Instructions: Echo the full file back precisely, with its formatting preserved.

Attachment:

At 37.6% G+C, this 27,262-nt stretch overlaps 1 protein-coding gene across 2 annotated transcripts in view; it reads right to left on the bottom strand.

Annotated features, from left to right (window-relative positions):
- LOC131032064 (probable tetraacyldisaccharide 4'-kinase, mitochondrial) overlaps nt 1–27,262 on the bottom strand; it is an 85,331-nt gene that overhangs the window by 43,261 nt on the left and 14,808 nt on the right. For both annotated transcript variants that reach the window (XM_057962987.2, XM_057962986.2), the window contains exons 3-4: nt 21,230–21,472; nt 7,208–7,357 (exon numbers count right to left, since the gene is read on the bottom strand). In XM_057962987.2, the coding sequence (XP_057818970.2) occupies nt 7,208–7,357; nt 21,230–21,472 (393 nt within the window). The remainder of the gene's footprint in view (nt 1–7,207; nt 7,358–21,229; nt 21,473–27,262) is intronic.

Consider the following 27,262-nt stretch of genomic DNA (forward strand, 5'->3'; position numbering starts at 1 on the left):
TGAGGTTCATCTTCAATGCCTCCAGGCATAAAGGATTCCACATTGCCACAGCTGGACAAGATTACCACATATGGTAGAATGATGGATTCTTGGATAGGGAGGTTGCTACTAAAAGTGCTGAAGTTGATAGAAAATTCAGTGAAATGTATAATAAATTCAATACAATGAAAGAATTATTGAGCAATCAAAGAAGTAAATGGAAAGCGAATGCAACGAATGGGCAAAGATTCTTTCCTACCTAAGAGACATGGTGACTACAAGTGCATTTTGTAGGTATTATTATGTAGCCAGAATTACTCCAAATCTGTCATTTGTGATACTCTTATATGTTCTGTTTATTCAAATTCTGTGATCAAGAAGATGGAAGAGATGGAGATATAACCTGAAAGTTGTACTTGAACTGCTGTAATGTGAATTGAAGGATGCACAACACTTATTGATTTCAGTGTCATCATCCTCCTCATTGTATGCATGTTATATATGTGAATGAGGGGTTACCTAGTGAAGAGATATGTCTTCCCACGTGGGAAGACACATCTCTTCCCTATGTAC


At 37.6% G+C, this 27,262-nt stretch overlaps 1 protein-coding gene across 2 annotated transcripts in view; it reads right to left on the bottom strand.

Annotated features, from left to right (window-relative positions):
- LOC131032064 (probable tetraacyldisaccharide 4'-kinase, mitochondrial) overlaps nt 1–27,262 on the bottom strand; it is an 85,331-nt gene that overhangs the window by 43,261 nt on the left and 14,808 nt on the right. For both annotated transcript variants that reach the window (XM_057962987.2, XM_057962986.2), the window contains exons 3-4: nt 21,230–21,472; nt 7,208–7,357 (exon numbers count right to left, since the gene is read on the bottom strand). In XM_057962987.2, the coding sequence (XP_057818970.2) occupies nt 7,208–7,357; nt 21,230–21,472 (393 nt within the window). The remainder of the gene's footprint in view (nt 1–7,207; nt 7,358–21,229; nt 21,473–27,262) is intronic.

Consider the following 27,262-nt stretch of genomic DNA (forward strand, 5'->3'; position numbering starts at 1 on the left):
TGAGGTTCATCTTCAATGCCTCCAGGCATAAAGGATTCCACATTGCCACAGCTGGACAAGATTACCACATATGGTAGAATGATGGATTCTTGGATAGGGAGGTTGCTACTAAAAGTGCTGAAGTTGATAGAAAATTCAGTGAAATGTATAATAAATTCAATACAATGAAAGAATTATTGAGCAATCAAAGAAGTAAATGGAAAGCGAATGCAACGAATGGGCAAAGATTCTTTCCTACCTAAGAGACATGGTGACTACAAGTGCATTTTGTAGGTATTATTATGTAGCCAGAATTACTCCAAATCTGTCATTTGTGATACTCTTATATGTTCTGTTTATTCAAATTCTGTGATCAAGAAGATGGAAGAGATGGAGATATAACCTGAAAGTTGTACTTGAACTGCTGTAATGTGAATTGAAGGATGCACAACACTTATTGATTTCAGTGTCATCATCCTCCTCATTGTATGCATGTTATATATGTGAATGAGGGGTTACCTAGTGAAGAGATATGTCTTCCCACGTGGGAAGACACATCTCTTCCCTATGTAC